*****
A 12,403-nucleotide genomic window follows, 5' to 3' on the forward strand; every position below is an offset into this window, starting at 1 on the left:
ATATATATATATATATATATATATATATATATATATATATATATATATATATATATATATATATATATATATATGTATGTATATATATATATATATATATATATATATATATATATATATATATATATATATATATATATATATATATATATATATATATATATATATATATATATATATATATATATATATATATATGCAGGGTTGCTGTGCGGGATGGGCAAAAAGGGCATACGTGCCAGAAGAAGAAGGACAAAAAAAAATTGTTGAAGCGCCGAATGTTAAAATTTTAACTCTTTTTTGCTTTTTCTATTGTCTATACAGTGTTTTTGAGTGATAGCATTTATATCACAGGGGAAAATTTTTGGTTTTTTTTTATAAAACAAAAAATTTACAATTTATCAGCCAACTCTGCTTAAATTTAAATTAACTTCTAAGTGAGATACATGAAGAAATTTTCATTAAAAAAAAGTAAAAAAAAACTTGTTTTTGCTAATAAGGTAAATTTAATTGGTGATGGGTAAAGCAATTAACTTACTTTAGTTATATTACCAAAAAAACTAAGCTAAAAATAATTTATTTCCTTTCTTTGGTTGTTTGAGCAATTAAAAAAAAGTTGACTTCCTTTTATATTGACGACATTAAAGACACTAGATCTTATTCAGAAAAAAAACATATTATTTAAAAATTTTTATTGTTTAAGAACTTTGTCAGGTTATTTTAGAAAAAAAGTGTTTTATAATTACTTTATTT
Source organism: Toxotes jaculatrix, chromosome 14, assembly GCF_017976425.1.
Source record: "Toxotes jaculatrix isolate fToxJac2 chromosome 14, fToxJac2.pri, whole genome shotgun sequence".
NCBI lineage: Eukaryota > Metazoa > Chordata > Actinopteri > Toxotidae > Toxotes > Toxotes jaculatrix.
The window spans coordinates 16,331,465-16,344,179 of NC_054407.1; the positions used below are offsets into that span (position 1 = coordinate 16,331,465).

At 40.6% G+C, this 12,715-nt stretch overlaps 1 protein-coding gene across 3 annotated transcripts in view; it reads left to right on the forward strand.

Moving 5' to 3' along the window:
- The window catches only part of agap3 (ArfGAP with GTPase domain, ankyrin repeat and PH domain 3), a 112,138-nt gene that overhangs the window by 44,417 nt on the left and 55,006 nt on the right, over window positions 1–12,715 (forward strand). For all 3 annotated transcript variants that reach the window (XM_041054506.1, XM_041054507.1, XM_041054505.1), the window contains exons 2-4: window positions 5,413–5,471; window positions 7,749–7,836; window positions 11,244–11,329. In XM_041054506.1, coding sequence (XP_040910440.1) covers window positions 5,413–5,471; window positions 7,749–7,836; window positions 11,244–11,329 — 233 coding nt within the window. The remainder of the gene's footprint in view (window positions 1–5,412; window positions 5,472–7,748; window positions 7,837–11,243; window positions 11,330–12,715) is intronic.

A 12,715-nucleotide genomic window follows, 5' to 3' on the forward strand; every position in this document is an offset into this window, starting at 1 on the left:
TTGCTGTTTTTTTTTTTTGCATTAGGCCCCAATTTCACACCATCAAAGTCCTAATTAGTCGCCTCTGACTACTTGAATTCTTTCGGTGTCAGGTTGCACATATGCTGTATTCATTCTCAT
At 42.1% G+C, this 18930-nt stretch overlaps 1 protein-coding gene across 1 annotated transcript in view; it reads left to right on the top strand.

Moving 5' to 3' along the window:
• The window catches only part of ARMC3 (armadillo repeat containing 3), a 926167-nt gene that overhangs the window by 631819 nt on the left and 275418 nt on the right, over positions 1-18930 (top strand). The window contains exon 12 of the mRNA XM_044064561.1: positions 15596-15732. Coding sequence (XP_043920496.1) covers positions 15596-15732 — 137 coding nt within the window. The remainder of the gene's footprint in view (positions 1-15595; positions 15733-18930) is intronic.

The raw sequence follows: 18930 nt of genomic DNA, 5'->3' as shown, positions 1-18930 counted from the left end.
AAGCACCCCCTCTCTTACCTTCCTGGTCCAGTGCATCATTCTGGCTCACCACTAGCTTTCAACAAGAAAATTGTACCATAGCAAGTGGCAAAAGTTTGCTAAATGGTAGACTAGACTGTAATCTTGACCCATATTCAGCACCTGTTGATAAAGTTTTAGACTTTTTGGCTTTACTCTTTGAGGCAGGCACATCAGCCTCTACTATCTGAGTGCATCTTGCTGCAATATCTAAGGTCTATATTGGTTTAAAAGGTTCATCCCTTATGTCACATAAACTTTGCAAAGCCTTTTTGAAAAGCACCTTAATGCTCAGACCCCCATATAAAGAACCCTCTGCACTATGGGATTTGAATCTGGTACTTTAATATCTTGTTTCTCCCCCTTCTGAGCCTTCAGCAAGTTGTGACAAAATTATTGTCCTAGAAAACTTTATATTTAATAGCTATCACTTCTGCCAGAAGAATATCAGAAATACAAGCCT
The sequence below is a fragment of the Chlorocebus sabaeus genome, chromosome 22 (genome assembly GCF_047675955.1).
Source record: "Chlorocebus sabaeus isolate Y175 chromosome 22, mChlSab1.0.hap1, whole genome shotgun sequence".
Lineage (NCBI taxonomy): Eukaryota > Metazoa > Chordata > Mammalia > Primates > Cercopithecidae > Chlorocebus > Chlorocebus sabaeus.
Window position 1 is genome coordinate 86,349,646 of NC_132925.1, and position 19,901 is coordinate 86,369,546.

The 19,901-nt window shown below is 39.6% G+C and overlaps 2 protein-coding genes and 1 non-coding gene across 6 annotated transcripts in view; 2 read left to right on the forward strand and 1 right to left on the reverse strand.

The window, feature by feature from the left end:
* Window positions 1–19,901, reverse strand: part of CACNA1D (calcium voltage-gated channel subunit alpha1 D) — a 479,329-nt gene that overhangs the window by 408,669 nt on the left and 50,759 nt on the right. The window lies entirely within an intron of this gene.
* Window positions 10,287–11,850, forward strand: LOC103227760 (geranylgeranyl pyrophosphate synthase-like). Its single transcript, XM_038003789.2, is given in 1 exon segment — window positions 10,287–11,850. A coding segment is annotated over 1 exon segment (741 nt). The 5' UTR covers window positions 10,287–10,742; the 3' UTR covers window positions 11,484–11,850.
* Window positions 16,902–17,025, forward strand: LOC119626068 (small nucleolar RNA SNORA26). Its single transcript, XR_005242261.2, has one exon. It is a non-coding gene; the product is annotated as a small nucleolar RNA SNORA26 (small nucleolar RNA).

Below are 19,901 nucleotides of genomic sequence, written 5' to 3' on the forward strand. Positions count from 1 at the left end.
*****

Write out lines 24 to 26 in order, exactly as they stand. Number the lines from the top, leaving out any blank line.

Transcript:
* Window positions 10,287–11,850, forward strand: LOC103227760 (geranylgeranyl pyrophosphate synthase-like). Its single transcript, XM_038003789.2, is given in 1 exon segment — window positions 10,287–11,850. A coding segment is annotated over 1 exon segment (741 nt). The 5' UTR covers window positions 10,287–10,742; the 3' UTR covers window positions 11,484–11,850.
* Window positions 16,902–17,025, forward strand: LOC119626068 (small nucleolar RNA SNORA26). Its single transcript, XR_005242261.2, has one exon. It is a non-coding gene; the product is annotated as a small nucleolar RNA SNORA26 (small nucleolar RNA).

Below are 19,901 nucleotides of genomic sequence, written 5' to 3' on the forward strand. Positions count from 1 at the left end.